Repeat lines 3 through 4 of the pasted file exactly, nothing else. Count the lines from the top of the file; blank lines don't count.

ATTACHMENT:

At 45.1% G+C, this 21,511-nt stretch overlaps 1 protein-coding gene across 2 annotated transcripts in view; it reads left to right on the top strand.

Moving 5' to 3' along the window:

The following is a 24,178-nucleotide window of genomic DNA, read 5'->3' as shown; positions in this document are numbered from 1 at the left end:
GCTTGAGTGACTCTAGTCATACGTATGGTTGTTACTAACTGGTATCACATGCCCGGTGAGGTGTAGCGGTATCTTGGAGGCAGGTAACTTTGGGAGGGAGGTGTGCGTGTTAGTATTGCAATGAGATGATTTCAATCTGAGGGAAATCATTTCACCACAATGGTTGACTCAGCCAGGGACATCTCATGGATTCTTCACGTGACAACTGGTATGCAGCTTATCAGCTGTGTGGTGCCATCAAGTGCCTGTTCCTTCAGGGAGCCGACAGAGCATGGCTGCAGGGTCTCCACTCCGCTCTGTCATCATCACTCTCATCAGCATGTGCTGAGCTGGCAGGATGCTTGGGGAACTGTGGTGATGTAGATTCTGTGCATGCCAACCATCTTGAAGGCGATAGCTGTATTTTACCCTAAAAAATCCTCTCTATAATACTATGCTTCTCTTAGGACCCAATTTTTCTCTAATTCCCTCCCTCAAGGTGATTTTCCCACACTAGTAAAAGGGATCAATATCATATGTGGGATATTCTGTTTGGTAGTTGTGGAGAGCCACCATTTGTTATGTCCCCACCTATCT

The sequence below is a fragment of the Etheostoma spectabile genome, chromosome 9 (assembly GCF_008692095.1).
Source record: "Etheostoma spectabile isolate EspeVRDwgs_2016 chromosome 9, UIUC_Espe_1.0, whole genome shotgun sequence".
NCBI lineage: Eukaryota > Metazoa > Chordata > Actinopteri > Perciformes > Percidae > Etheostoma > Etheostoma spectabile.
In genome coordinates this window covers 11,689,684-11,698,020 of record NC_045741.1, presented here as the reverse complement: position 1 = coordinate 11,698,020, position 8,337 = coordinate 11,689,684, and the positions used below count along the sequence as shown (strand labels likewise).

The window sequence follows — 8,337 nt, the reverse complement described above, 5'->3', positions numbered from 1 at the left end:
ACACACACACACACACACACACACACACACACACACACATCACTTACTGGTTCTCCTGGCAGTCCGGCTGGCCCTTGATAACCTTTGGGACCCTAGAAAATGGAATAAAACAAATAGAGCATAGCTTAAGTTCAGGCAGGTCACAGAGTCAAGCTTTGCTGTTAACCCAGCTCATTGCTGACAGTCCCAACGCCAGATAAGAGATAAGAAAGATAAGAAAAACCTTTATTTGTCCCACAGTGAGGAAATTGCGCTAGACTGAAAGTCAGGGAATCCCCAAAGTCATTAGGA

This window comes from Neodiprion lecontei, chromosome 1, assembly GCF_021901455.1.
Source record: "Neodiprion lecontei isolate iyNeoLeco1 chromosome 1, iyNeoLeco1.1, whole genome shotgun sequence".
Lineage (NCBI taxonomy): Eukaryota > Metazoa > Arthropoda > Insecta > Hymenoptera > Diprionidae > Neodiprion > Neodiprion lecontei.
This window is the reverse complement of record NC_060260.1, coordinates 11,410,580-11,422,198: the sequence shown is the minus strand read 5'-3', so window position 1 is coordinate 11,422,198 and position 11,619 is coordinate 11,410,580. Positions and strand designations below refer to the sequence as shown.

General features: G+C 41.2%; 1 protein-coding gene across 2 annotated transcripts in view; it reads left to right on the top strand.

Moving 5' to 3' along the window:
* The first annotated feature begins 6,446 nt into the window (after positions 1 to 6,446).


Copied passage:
The following is a 24,178-nucleotide window of genomic DNA, read 5'->3' as shown; positions in this document are numbered from 1 at the left end:
GCTTGAGTGACTCTAGTCATACGTATGGTTGTTACTAACTGGTATCACATGCCCGGTGAGGTGTAGCGGTATCTTGGAGGCAGGTAACTTTGGGAGGGAGGTGTGCGTGTTAGTATTGCAATGAGATGATTTCAATCTGAGGGAAATCATTTCACCACAATGGTTGACTCAGCCAGGGACATCTCATGGATTCTTCACGTGACAACTGGTATGCAGCTTATCAGCTGTGTGGTGCCATCAAGTGCCTGTTCCTTCAGGGAGCCGACAGAGCATGGCTGCAGGGTCTCCACTCCGCTCTGTCATCATCACTCTCATCAGCATGTGCTGAGCTGGCAGGATGCTTGGGGAACTGTGGTGATGTAGATTCTGTGCATGCCAACCATCTTGAAGGCGATAGCTGTATTTTACCCTAAAAAATCCTCTCTATAATACTATGCTTCTCTTAGGACCCAATTTTTCTCTAATTCCCTCCCTCAAGGTGATTTTCCCACACTAGTAAAAGGGATCAATATCATATGTGGGATATTCTGTTTGGTAGTTGTGGAGAGCCACCATTTGTTATGTCCCCACCTATCT